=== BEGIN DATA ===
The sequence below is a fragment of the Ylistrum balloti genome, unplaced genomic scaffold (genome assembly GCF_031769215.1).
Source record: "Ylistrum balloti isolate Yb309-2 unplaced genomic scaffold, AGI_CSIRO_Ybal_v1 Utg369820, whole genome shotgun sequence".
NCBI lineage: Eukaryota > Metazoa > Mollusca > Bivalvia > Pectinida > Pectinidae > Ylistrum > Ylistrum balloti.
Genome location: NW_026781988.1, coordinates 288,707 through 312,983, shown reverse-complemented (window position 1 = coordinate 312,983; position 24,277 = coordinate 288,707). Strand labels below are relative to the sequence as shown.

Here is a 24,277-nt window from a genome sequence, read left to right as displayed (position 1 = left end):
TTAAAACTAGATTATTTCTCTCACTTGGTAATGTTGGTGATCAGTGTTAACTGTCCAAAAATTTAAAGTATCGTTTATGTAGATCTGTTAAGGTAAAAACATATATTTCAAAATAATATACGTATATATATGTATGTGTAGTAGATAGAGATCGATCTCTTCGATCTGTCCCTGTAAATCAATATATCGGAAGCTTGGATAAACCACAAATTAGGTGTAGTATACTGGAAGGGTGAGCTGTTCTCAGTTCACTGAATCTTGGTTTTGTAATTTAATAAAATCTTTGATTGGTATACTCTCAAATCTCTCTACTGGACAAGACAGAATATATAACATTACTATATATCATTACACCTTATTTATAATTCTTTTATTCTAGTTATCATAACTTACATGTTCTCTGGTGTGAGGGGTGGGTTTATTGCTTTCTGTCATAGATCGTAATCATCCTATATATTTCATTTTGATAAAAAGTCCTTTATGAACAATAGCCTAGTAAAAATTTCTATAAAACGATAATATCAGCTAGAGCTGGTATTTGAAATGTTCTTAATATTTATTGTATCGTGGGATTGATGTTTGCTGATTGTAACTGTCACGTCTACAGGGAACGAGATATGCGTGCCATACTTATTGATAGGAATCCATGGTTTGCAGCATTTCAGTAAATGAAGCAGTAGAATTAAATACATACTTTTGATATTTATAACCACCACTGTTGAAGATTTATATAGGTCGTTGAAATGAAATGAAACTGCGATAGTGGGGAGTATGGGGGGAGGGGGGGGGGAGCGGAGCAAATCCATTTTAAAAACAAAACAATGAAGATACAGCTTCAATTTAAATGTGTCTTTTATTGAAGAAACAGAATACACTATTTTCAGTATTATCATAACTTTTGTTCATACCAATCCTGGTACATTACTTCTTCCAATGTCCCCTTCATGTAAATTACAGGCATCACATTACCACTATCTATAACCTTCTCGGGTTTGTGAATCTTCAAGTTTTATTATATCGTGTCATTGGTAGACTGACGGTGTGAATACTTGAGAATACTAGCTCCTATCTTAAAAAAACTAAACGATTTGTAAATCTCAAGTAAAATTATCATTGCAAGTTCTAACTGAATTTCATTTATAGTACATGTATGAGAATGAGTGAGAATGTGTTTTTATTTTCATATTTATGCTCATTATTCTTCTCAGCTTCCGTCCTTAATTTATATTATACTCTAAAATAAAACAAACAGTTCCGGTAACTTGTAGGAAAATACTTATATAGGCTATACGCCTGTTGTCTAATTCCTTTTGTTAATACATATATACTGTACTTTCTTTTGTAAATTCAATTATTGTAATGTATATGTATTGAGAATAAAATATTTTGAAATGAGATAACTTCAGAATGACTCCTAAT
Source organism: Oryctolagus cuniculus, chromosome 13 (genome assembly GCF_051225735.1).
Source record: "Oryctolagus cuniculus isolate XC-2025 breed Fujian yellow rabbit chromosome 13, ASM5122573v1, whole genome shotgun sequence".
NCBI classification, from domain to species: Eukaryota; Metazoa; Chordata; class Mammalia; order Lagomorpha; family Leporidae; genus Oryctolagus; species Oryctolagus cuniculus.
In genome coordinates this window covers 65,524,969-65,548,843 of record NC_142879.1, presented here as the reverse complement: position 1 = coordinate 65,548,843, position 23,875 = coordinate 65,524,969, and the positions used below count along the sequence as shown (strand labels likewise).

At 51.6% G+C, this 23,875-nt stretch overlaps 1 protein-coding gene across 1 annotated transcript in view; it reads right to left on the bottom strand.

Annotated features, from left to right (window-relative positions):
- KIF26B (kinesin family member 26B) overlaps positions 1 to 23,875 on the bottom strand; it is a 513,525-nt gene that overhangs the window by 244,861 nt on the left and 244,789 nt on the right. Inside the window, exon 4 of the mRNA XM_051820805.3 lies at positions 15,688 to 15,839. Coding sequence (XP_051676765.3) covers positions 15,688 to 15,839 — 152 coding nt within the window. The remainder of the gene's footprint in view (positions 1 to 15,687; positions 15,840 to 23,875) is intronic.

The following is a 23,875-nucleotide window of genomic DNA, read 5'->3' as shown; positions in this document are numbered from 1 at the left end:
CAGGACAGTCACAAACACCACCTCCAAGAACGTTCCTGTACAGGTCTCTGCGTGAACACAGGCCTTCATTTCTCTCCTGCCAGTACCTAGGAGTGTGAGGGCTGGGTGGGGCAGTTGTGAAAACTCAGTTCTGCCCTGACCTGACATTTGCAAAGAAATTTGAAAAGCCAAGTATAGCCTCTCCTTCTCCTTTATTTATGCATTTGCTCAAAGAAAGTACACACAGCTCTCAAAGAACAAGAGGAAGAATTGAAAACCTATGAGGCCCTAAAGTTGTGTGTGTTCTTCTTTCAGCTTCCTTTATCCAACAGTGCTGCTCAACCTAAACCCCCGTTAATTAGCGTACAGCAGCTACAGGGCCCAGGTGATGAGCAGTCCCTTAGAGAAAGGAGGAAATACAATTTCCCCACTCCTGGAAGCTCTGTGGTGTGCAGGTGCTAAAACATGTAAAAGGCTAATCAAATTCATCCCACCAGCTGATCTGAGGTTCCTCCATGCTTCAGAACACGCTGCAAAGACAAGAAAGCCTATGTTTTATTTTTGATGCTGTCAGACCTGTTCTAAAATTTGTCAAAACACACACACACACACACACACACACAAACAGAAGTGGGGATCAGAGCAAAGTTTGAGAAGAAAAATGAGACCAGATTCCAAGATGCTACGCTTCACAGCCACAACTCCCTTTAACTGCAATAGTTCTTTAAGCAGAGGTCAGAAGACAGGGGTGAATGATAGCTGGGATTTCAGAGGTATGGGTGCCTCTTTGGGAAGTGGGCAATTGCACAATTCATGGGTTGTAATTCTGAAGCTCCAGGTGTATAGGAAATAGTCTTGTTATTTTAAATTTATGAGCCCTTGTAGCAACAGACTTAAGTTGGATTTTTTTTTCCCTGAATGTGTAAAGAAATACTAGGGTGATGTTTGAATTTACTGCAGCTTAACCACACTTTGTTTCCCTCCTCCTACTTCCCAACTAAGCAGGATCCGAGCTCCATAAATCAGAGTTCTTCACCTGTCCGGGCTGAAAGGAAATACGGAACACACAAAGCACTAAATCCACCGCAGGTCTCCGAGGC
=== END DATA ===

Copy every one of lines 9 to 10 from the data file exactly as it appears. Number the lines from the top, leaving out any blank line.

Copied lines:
NCBI classification, from domain to species: Eukaryota; Metazoa; Chordata; class Mammalia; order Lagomorpha; family Leporidae; genus Oryctolagus; species Oryctolagus cuniculus.
In genome coordinates this window covers 65,524,969-65,548,843 of record NC_142879.1, presented here as the reverse complement: position 1 = coordinate 65,548,843, position 23,875 = coordinate 65,524,969, and the positions used below count along the sequence as shown (strand labels likewise).